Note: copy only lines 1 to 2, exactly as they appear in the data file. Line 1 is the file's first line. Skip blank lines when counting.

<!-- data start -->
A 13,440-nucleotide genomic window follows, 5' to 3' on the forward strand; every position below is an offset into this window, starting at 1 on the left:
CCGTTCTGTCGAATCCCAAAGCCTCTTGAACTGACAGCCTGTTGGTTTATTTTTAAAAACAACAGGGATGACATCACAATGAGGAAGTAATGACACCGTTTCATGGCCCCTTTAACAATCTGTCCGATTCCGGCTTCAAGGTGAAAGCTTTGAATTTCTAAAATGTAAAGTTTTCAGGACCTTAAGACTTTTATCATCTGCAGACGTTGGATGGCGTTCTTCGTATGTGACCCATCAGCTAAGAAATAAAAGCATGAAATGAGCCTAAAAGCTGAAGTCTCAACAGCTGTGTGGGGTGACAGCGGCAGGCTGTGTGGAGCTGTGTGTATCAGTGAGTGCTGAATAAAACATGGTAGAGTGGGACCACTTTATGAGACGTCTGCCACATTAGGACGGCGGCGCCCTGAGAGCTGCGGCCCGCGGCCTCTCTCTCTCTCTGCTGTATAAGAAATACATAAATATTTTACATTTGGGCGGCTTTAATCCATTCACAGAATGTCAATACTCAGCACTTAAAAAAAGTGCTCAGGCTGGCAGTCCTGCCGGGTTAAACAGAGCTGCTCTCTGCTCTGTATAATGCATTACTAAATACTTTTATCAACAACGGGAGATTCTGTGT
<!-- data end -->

A 13,440-nucleotide genomic window follows, 5' to 3' on the forward strand; every position below is an offset into this window, starting at 1 on the left:
CCGTTCTGTCGAATCCCAAAGCCTCTTGAACTGACAGCCTGTTGGTTTATTTTTAAAAACAACAGGGATGACATCACAATGAGGAAGTAATGACACCGTTTCATGGCCCCTTTAACAATCTGTCCGATTCCGGCTTCAAGGTGAAAGCTTTGAATTTCTAAAATGTAAAGTTTTCAGGACCTTAAGACTTTTATCATCTGCAGACGTTGGATGGCGTTCTTCGTATGTGACCCATCAGCTAAGAAATAAAAGCATGAAATGAGCCTAAAAGCTGAAGTCTCAACAGCTGTGTGGGGTGACAGCGGCAGGCTGTGTGGAGCTGTGTGTATCAGTGAGTGCTGAATAAAACATGGTAGAGTGGGACCACTTTATGAGACGTCTGCCACATTAGGACGGCGGCGCCCTGAGAGCTGCGGCCCGCGGCCTCTCTCTCTCTCTGCTGTATAAGAAATACATAAATATTTTACATTTGGGCGGCTTTAATCCATTCACAGAATGTCAATACTCAGCACTTAAAAAAAGTGCTCAGGCTGGCAGTCCTGCCGGGTTAAACAGAGCTGCTCTCTGCTCTGTATAATGCATTACTAAATACTTTTATCAACAACGGGAGATTCTGTGT